I believe this is what Historian Daniel J. Boorstin dolefully referred to as a pseudo event?the act of creating news just to have news to report. The danger lies in the blurring of the line between real news and empty, artificial fluff.
Exhibit A: The Washington Post recently printed a false story about me: In its Sunday Style section, the Post claimed that I was ridiculed at the Gridiron Club dinner, an annual dinner/roast where a wild pack of journalists gulp drinks and skewer their colleagues.
The Post claimed I was the target of some roasting, to the tune of Lynyrd Skynyrd?s ?Sweet Home Alabama.? The song has this chorus: ?Sweet Home Alabama, where the skies are so blue / Sweet Home Alabama, Lord I?m coming home to you.?
The Post reported that as part of a skit, performers at the Gridiron club changed the lyrics into:
"Armstrong?s propaganda It sounds so true He?ll tout our agenda When the check goes through?
Funny stuff. Just one thing: the event never took place. The Gridiron had planned to do the skit, but ended up dropping it from the program. This is where things get real interesting. The Post not only reports that the skit took place, but that it was a rousing success: "It was really pretty darned funny, we are told. . . .?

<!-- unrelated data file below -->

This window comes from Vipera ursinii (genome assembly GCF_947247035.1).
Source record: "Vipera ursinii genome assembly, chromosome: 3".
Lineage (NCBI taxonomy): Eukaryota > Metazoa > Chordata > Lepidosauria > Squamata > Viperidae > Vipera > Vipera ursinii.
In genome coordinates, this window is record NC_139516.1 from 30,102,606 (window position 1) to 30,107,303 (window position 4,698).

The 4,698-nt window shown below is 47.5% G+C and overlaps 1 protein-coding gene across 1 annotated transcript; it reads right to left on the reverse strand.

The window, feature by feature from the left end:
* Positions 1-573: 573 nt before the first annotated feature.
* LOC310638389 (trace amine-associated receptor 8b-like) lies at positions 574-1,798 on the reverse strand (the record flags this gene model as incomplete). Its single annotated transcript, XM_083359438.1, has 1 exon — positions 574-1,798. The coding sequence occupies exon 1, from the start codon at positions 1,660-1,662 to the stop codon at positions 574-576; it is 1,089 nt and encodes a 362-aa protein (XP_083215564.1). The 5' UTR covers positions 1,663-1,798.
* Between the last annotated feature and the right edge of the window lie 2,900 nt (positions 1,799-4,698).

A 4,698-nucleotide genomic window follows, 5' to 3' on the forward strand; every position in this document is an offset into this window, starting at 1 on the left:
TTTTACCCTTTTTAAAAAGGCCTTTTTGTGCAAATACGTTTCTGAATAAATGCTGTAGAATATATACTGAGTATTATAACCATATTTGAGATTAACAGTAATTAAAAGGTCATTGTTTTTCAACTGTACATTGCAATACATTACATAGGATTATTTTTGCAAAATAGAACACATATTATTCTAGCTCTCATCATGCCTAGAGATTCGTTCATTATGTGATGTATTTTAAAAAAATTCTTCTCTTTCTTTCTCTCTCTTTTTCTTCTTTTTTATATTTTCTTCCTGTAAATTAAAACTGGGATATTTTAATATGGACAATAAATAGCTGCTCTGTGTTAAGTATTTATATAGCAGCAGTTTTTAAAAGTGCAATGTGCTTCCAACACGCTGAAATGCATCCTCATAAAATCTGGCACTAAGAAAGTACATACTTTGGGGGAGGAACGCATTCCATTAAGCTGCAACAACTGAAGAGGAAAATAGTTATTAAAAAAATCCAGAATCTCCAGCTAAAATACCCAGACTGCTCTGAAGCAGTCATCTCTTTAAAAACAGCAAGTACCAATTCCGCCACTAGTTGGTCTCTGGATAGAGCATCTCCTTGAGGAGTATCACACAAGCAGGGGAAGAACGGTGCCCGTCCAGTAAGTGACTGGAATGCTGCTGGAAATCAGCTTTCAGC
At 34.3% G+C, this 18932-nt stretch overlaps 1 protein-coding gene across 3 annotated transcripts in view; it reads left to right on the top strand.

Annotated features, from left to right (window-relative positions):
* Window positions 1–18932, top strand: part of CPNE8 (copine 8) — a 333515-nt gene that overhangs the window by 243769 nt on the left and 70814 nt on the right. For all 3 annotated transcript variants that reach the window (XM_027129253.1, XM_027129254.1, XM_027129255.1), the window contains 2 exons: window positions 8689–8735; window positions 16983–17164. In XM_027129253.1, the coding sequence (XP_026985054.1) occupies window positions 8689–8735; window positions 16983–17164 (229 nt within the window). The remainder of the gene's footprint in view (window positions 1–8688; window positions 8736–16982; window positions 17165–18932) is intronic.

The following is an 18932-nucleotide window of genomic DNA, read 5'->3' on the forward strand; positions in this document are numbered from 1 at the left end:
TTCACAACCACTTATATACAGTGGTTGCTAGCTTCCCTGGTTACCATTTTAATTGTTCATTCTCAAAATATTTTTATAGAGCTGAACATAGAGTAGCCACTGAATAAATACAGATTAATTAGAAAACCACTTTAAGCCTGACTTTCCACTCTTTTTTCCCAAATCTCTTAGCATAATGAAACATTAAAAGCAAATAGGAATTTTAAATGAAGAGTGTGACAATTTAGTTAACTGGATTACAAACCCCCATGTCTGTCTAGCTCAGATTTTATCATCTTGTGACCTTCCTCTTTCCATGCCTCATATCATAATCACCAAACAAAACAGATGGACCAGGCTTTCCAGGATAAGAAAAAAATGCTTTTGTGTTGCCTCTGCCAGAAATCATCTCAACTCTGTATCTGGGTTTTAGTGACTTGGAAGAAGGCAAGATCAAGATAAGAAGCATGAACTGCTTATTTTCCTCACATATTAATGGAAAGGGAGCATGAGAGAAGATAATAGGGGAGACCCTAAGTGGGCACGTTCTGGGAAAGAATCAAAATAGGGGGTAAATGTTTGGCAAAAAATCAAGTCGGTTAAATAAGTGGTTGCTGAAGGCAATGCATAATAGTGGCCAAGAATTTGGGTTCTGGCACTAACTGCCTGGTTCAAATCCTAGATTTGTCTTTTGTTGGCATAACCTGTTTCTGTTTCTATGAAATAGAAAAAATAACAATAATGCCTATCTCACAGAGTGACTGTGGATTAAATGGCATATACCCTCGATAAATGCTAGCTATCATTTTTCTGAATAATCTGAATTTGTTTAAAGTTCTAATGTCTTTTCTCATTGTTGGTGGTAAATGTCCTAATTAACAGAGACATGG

Really? Told by whom? Certainly not by anyone actually in attendance at the event. All of which begs the question, did the Post reporter who concocted the story even attend the event, or did he just use an outdated program to cobble the story together? And where do you get the gall to create a reaction that never happened? I can understand putting a story outline together in advance of an event so as to better enable you to meet tight deadlines. But how do you create an audience reaction? How do you simply make up part of the news you?re supposed to be objectively recording? The fact that the reporter simply created an audience response suggests something more than sloppy reporting?it suggests outright bias.
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